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Paying for the smart grid

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  • De Castro, Luciano
  • Dutra, Joisa
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    Abstract

    Smart grid technologies may bring substantial advantages to society, but the required investments are sizable. This paper analyzes three main issues related to smart grids: reliability, demand response and cost recovery of investments. In particular, we show that generators will lose profits as a direct effect of demand response initiatives, and most of the benefits of smart grids cannot be easily converted into payments. Moreover, there are potential issues in the choices made by utilities for providing smart grids, and the reliability pertinent to smart grids is a kind of public good.

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    Bibliographic Info

    Article provided by Elsevier in its journal Energy Economics.

    Volume (Year): 40 (2013)
    Issue (Month): S1 ()
    Pages: S74-S84

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    Handle: RePEc:eee:eneeco:v:40:y:2013:i:s1:p:s74-s84

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    Web page: http://www.elsevier.com/locate/eneco

    Related research

    Keywords: Smart grid; Demand response; Demand response effect; Reliability; Social planner problem in electricity markets; Public good; Regulation of utilities; Investment decisions by utilities;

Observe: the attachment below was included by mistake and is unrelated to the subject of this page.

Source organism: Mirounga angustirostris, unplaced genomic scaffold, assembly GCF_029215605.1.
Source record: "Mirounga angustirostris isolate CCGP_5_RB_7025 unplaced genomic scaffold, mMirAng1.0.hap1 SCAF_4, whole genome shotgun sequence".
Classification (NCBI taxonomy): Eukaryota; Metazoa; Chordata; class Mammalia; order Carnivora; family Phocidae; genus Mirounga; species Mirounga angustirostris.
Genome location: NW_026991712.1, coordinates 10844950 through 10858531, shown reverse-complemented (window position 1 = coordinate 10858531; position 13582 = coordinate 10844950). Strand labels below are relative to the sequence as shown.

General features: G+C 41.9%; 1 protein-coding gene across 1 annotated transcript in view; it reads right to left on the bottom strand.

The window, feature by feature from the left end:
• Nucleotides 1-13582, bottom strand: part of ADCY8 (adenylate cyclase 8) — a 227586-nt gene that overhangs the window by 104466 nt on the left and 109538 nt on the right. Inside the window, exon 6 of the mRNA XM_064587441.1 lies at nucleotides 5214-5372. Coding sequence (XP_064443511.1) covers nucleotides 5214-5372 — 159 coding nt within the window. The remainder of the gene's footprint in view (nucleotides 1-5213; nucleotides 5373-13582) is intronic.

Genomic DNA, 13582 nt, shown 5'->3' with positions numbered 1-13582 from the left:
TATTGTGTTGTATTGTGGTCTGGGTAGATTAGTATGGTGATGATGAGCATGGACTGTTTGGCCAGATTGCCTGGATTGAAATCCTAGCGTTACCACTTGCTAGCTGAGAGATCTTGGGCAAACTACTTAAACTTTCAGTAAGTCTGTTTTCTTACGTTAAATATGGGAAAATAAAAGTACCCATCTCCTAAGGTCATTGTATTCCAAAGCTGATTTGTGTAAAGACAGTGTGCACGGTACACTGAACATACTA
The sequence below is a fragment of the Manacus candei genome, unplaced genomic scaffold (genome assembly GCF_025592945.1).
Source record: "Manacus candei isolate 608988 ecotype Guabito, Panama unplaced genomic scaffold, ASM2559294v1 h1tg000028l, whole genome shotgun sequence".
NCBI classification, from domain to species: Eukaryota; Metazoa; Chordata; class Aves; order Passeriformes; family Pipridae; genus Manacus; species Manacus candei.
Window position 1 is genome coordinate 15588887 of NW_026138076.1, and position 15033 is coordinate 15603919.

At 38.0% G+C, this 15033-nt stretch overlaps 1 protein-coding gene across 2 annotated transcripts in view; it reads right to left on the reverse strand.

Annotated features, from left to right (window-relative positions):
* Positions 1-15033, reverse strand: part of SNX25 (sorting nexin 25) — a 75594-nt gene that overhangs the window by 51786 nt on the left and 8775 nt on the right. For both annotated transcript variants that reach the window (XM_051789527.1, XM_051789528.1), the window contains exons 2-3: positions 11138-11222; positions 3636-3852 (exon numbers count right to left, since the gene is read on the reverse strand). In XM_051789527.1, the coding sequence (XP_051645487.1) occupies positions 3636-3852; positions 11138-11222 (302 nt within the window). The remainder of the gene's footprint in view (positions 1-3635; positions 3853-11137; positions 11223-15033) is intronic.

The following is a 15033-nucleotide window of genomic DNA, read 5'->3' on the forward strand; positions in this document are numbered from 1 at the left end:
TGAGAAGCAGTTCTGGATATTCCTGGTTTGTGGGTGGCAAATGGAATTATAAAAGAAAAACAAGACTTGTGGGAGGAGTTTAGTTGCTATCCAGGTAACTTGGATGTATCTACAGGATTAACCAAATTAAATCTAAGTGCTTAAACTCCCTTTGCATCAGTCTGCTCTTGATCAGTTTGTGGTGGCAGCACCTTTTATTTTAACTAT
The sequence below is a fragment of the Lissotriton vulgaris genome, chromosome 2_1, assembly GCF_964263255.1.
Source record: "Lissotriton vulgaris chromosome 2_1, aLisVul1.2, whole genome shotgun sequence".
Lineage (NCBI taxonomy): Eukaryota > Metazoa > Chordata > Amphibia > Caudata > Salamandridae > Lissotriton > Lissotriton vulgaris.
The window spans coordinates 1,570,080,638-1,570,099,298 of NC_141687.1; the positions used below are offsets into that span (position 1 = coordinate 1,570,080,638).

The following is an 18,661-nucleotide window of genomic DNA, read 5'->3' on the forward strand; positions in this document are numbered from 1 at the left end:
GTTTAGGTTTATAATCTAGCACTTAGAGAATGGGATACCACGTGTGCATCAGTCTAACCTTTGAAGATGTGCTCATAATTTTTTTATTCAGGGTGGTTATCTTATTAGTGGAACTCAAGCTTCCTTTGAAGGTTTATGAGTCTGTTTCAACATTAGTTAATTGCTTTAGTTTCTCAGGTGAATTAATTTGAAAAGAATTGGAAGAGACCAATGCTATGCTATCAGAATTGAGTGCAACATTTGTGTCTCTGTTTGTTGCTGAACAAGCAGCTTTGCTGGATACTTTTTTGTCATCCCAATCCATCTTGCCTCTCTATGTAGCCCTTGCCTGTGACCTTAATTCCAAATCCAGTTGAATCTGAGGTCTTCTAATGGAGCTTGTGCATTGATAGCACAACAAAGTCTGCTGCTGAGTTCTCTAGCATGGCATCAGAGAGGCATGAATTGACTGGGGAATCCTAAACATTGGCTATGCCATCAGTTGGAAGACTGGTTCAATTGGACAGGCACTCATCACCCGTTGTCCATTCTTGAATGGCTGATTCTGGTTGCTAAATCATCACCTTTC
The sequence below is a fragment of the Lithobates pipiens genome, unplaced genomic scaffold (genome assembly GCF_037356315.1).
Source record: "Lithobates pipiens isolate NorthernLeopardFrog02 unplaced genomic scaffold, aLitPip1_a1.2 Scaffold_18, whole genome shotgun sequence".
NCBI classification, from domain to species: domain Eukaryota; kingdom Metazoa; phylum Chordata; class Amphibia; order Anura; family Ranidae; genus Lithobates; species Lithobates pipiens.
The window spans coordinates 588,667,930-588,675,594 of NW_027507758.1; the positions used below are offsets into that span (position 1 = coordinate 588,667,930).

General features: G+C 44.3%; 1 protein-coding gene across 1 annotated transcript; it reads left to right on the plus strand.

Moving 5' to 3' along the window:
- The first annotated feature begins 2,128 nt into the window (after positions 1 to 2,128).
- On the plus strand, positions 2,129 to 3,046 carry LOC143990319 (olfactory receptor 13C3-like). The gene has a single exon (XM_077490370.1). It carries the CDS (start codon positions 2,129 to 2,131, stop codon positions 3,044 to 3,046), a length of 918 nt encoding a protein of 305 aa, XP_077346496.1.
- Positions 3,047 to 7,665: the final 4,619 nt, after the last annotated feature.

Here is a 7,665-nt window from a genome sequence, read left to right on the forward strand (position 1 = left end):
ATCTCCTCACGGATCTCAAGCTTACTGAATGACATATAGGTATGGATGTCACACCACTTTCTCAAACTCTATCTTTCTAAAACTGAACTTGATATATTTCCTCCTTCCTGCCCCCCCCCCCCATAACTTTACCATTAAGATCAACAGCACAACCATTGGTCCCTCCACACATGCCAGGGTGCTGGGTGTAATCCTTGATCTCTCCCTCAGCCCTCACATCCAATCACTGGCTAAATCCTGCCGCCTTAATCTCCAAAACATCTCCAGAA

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    1. Joskow, Paul & Tirole, Jean, 2004. "Retail Electricity Competition," IDEI Working Papers 311, Institut d'Économie Industrielle (IDEI), Toulouse.
    2. Paul L. Joskow & Jean Tirole, 2004. "Reliability and Competitive Electricity Markets," NBER Working Papers 10472, National Bureau of Economic Research, Inc.
    3. Stephen P. Holland & Erin T. Mansur, 2007. "Is Real-Time Pricing Green? The Environmental Impacts of Electricity Demand Variance," NBER Working Papers 13508, National Bureau of Economic Research, Inc.
    4. Mas-Colell, Andreu & Whinston, Michael D. & Green, Jerry R., 1995. "Microeconomic Theory," OUP Catalogue, Oxford University Press, number 9780195102680.
    5. S. Borenstein, 2013. "Effective and Equitable Adoption of Opt-In Residential Dynamic Electricity Pricing," Review of Industrial Organization, Springer, vol. 42(2), pages 127-160, March.
    6. repec:rje:randje:v:37:y:2006:i:4:p:799-815 is not listed on IDEAS
    7. Severin Borenstein & Stephen P. Holland, 2003. "On the Efficiency of Competitive Electricity Markets With Time-Invariant Retail Prices," NBER Working Papers 9922, National Bureau of Economic Research, Inc.
    8. Ahmad Faruqui & Sanem Sergici, 2010. "Household response to dynamic pricing of electricity: a survey of 15 experiments," Journal of Regulatory Economics, Springer, vol. 38(2), pages 193-225, October.
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